Archive for the ‘Motivation’ Category

The Giving Cycle

The best gifts are the ones that demonstrate to the recipients that you understand them. You understand what they want; you understand their size (I’m and men’s large); you understand their favorite color; you know what they already have; you know what they’re missing, and you know what they need.

On birthdays and holidays, everyone knows it’s time to give gifts and this makes it easy for us to know them for what they are. And, just to make sure everyone knows the gift is a gift, we wrap them in colorful paper or place them in a fancy basket and formally present them. But gifts given at work are different.

Work isn’t about birthdays and holidays, it’s about the work. There’s no fixed day or date to give them. And there’s no expectation that gifts are supposed to be given.  And gifts given at work are not the type that can be wrapped in colorful paper. In that way, gifts given at work are rare. And when they are given, often they’re not recognized as gifts.

The gift of a challenge. When you give someone a challenge, that’s a gift. Yes, the task is difficult. Yes, the request is unreasonable. Yes, it’s something they’ve never done before. And, yes, you believe they’re up to the challenge. And, yes, you’re telling them they’re worthy of the work. And whether the complete 100% of the challenge or only 5% of it, you praise them. You tell them, Holy sh*t!  That was amazing.  I gave you an impossible task and you took it on. Most people wouldn’t have even tried and you put your whole self into it.  You gave it a go.  Wow.  I hope you’re proud of what you did because I am. The trick for the giver is to praise.

The gift of support. When you support someone that shouldn’t need it, that’s a gift. When the work is clearly within a person’s responsibility and the situation temporarily outgrows them, and you give them what they need, that’s a gift. Yes, it’s their responsibility. Yes, they should be able to handle it. And, yes, you recognize the support they need. Yes, you give them support in a veiled way so that others don’t recognize the gift-giving. And, yes, you do it in a way that the receiver doesn’t have to acknowledge the support and they can save face. The trick for the giver is to give without leaving fingerprints.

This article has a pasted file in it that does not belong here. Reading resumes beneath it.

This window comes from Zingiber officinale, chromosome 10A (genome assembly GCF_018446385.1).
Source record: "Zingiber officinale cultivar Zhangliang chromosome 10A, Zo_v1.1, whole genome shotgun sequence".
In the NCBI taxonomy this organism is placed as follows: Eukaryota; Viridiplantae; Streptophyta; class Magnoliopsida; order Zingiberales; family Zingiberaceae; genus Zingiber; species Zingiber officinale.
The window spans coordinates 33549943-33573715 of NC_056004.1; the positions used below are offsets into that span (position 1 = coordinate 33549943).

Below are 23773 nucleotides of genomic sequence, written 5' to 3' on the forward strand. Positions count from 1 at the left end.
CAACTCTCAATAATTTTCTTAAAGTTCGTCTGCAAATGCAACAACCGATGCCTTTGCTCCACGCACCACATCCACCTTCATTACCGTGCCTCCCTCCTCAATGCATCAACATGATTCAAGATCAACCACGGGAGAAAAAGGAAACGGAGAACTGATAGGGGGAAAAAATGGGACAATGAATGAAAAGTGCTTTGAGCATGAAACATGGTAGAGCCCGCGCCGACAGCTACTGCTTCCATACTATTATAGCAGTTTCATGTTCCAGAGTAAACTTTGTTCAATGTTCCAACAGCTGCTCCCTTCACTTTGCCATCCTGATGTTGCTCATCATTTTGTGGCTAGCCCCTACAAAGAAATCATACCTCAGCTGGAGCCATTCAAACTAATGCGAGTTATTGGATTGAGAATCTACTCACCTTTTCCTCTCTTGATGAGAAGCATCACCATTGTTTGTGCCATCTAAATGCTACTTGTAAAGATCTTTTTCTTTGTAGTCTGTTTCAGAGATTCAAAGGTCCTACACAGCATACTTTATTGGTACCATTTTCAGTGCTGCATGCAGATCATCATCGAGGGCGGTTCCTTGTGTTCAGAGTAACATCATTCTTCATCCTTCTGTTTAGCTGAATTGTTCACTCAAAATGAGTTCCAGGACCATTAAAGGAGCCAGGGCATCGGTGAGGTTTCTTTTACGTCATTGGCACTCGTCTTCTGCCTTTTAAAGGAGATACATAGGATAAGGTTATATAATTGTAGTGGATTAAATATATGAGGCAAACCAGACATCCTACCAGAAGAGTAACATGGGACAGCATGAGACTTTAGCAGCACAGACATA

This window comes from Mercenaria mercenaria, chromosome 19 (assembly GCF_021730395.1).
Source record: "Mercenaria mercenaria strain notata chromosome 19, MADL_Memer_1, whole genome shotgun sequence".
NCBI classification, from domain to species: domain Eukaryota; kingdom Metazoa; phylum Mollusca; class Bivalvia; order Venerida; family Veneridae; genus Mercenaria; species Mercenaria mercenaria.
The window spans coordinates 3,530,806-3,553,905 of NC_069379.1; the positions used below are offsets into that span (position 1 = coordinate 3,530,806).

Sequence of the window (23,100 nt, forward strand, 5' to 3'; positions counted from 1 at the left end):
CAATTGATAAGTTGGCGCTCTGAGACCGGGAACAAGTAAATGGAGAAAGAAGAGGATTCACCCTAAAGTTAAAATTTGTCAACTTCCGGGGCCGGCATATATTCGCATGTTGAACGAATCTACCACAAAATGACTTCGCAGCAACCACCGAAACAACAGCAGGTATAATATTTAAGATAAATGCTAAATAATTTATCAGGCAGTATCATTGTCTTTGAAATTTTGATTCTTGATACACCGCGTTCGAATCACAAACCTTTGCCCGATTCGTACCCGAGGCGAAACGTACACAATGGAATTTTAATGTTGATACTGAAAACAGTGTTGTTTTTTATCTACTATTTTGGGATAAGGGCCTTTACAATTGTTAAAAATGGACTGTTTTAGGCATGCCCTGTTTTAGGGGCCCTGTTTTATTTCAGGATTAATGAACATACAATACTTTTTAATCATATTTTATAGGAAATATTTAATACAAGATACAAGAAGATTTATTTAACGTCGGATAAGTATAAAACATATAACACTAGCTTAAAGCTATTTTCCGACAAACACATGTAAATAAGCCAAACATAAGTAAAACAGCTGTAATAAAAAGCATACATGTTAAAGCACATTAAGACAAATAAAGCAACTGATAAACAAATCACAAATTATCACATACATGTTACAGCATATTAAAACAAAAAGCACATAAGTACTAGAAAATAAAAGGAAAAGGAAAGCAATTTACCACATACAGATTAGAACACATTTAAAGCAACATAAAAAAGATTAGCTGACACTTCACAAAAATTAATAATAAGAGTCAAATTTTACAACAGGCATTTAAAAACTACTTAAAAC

The gift of level 2 support. When you give the gift of support defined above and the gift is left unopened, it’s time to give the gift of level 2 support. Yes, you did what you could to signal you left a gift on their doorstep. Yes, they should have seen it for what it was. And, yes, it’s time to send a level 2 gift to their boss in the form of an email sent in confidence. Tell their boss what you tried to do and why you tried to do it.  And tell them the guidance you tried to give. This one is called level 2 giving because two people get gifts and because it’s higher-level giving. The trick for the giver is to give in confidence and leave no fingerprints.

The gift of truth. When you give someone the truth of the situation when you know they don’t want to hear it, that’s a gift. Yes, they misunderstand the situation. Yes, it’s their responsibility to understand it. Yes, they don’t want your gift of truth. And, yes, you give it to them because they’re off-track. Yes, you give it to them because you care about them. And, yes you give the gift respectfully and privately.  You don’t give a take-it-or-leave-it ultimatum. And you don’t make the decision for them.  You tell them why you see it differently and tell them you hope they see your gift as it was intended – as a gift. The trick for the giver is to give respectfully and be okay whether the gift is opened or not.

The gift of forgiveness. When someone has mistreated you or hurt you, and you help them anyway, that’s a gift. Yes, they need help. Yes, the pain is still there. And, yes, you help them anyway. They hurt you because of the causes and conditions of their situation. It wasn’t personal.  They would have treated anyone that way. And, yes, this is the most difficult gift to give. And that’s why it’s last on the list. And the trick for the giver is to feel the hurt and give anyway.  It will help the hurt go away.

It may not seem this way, but the gifts are for the giver. Givers grow by giving. And best of all for the givers, they get to watch as their gifts grow getters into givers. And that’s magical. And that brings joy.

And the giving cycle spirals on.

Image credit – KTIQS.LCV

Whatever your situation, be thankful for it.